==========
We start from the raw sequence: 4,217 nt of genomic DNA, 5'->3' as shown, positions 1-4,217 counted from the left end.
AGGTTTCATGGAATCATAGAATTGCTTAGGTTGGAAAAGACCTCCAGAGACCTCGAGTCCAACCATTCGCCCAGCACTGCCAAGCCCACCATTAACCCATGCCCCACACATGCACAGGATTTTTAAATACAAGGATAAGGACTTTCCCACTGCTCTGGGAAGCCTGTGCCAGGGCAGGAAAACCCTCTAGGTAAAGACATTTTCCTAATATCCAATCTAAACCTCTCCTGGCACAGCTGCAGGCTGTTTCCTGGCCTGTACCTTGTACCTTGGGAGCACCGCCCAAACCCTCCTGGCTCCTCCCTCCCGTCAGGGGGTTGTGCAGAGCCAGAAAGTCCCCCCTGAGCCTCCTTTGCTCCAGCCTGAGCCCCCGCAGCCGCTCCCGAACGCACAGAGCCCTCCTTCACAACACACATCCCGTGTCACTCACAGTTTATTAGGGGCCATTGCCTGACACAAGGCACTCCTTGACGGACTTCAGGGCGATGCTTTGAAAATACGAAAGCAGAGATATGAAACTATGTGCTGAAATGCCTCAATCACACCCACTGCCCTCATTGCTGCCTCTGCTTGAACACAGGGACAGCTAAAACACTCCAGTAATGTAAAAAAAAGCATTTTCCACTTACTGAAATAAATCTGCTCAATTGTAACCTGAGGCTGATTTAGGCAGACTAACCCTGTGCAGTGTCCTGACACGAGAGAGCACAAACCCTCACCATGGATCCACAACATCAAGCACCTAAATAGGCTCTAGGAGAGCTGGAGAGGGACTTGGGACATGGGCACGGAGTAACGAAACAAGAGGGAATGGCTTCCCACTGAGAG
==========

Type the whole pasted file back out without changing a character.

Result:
We start from the raw sequence: 4,217 nt of genomic DNA, 5'->3' as shown, positions 1-4,217 counted from the left end.
AGGTTTCATGGAATCATAGAATTGCTTAGGTTGGAAAAGACCTCCAGAGACCTCGAGTCCAACCATTCGCCCAGCACTGCCAAGCCCACCATTAACCCATGCCCCACACATGCACAGGATTTTTAAATACAAGGATAAGGACTTTCCCACTGCTCTGGGAAGCCTGTGCCAGGGCAGGAAAACCCTCTAGGTAAAGACATTTTCCTAATATCCAATCTAAACCTCTCCTGGCACAGCTGCAGGCTGTTTCCTGGCCTGTACCTTGTACCTTGGGAGCACCGCCCAAACCCTCCTGGCTCCTCCCTCCCGTCAGGGGGTTGTGCAGAGCCAGAAAGTCCCCCCTGAGCCTCCTTTGCTCCAGCCTGAGCCCCCGCAGCCGCTCCCGAACGCACAGAGCCCTCCTTCACAACACACATCCCGTGTCACTCACAGTTTATTAGGGGCCATTGCCTGACACAAGGCACTCCTTGACGGACTTCAGGGCGATGCTTTGAAAATACGAAAGCAGAGATATGAAACTATGTGCTGAAATGCCTCAATCACACCCACTGCCCTCATTGCTGCCTCTGCTTGAACACAGGGACAGCTAAAACACTCCAGTAATGTAAAAAAAAGCATTTTCCACTTACTGAAATAAATCTGCTCAATTGTAACCTGAGGCTGATTTAGGCAGACTAACCCTGTGCAGTGTCCTGACACGAGAGAGCACAAACCCTCACCATGGATCCACAACATCAAGCACCTAAATAGGCTCTAGGAGAGCTGGAGAGGGACTTGGGACATGGGCACGGAGTAACGAAACAAGAGGGAATGGCTTCCCACTGAGAG